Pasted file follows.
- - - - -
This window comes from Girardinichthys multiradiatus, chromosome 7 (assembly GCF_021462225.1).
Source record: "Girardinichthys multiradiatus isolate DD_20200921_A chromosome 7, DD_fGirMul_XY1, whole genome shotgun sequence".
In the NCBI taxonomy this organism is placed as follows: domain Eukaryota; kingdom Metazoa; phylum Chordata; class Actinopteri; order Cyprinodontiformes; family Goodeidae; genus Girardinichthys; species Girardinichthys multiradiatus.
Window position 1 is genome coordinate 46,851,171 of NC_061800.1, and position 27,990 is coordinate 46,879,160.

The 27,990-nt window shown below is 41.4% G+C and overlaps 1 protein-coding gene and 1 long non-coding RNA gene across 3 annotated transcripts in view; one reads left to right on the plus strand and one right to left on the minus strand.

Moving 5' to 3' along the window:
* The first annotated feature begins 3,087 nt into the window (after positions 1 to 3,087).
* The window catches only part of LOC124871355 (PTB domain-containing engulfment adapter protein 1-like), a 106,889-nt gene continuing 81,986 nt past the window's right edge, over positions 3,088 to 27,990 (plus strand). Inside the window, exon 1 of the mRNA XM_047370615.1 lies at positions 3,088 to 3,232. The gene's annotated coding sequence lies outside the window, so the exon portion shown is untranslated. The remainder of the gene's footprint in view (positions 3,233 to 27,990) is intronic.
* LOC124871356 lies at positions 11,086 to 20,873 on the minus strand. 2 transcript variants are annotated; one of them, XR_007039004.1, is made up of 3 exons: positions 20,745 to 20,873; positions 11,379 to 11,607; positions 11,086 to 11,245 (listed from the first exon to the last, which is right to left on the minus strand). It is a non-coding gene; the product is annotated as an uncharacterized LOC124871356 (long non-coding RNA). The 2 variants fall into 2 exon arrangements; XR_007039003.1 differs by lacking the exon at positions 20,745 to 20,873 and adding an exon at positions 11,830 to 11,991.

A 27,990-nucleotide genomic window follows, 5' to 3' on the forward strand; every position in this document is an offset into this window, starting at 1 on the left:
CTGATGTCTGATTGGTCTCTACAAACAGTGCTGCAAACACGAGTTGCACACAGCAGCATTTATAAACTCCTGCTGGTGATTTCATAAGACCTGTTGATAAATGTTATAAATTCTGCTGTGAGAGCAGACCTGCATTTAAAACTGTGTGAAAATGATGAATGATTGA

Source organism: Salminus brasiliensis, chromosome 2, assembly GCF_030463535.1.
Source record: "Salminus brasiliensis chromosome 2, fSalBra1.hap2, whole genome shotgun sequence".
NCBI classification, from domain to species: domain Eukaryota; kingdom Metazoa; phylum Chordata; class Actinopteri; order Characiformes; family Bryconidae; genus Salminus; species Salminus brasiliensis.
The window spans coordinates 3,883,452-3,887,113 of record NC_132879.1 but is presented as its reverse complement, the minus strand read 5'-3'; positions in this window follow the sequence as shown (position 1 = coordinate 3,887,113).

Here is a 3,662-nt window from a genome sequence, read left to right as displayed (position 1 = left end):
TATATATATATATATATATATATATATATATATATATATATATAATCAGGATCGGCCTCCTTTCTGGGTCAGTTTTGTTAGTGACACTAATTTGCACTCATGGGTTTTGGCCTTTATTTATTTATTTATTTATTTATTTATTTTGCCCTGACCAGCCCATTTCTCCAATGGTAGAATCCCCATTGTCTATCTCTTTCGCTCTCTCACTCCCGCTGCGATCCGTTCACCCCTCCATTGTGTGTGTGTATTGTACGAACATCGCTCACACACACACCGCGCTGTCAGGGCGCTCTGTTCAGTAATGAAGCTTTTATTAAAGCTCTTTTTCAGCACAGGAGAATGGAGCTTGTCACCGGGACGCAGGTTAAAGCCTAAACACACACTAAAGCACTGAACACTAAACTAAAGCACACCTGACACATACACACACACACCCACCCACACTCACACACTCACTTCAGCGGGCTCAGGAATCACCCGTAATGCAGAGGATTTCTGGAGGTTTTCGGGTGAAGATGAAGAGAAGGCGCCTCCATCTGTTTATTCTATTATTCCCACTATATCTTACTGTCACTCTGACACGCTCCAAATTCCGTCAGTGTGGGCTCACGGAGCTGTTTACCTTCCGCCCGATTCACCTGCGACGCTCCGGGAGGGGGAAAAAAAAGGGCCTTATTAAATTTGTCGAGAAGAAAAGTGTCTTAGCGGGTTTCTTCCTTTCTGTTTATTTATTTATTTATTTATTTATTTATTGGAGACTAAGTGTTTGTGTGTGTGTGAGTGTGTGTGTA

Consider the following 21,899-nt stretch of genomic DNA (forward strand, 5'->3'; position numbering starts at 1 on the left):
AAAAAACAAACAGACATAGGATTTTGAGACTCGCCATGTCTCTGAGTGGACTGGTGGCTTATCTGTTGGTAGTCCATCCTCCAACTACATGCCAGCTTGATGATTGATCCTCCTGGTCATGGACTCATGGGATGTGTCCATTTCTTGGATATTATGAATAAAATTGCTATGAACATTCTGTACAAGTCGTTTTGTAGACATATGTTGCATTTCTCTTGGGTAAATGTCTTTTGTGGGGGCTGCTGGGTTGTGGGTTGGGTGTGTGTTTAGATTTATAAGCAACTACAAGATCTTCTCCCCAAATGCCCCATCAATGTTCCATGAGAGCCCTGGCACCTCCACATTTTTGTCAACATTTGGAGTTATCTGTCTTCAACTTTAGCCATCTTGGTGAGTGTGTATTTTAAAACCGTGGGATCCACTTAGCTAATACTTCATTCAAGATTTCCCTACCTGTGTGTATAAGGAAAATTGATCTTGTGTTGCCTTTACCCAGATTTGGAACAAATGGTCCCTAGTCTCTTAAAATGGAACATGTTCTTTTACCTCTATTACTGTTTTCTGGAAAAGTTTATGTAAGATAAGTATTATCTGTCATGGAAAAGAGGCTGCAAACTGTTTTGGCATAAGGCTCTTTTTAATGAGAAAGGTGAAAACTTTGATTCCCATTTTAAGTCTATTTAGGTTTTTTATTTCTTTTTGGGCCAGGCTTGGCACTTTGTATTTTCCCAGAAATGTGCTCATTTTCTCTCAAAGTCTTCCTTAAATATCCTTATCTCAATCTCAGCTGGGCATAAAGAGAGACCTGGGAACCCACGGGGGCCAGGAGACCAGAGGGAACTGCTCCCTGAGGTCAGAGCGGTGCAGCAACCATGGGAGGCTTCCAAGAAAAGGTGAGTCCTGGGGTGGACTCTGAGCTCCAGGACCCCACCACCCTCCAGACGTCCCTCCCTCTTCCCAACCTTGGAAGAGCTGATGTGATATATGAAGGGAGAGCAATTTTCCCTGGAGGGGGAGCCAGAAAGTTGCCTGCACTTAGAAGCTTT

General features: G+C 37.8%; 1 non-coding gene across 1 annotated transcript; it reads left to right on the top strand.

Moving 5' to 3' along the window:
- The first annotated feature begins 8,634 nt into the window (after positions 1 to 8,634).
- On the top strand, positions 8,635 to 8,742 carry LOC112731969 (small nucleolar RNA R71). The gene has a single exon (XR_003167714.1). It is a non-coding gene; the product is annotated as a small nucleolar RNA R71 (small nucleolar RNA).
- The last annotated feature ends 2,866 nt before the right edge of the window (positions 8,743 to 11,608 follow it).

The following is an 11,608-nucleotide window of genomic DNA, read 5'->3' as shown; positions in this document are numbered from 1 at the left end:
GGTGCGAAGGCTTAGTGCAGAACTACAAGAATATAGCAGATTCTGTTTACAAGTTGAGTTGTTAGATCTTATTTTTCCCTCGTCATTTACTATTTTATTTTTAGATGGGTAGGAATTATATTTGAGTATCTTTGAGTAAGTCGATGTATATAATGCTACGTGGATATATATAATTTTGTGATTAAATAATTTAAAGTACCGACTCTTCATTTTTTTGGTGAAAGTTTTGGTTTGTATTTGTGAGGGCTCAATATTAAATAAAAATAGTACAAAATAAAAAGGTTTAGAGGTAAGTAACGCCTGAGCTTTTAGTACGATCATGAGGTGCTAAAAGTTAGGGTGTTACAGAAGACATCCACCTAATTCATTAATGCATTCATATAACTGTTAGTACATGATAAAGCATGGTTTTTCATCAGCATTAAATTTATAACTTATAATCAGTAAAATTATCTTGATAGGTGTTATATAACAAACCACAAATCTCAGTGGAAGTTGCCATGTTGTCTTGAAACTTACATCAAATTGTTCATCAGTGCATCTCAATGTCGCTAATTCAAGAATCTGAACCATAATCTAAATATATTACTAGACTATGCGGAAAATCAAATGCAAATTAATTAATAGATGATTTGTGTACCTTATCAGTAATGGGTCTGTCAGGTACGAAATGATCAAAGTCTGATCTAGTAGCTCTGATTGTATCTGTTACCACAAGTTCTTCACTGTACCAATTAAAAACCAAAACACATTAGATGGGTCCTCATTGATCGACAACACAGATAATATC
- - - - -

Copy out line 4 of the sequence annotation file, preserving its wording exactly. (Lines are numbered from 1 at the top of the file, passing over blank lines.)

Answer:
Window position 1 is genome coordinate 46,851,171 of NC_061800.1, and position 27,990 is coordinate 46,879,160.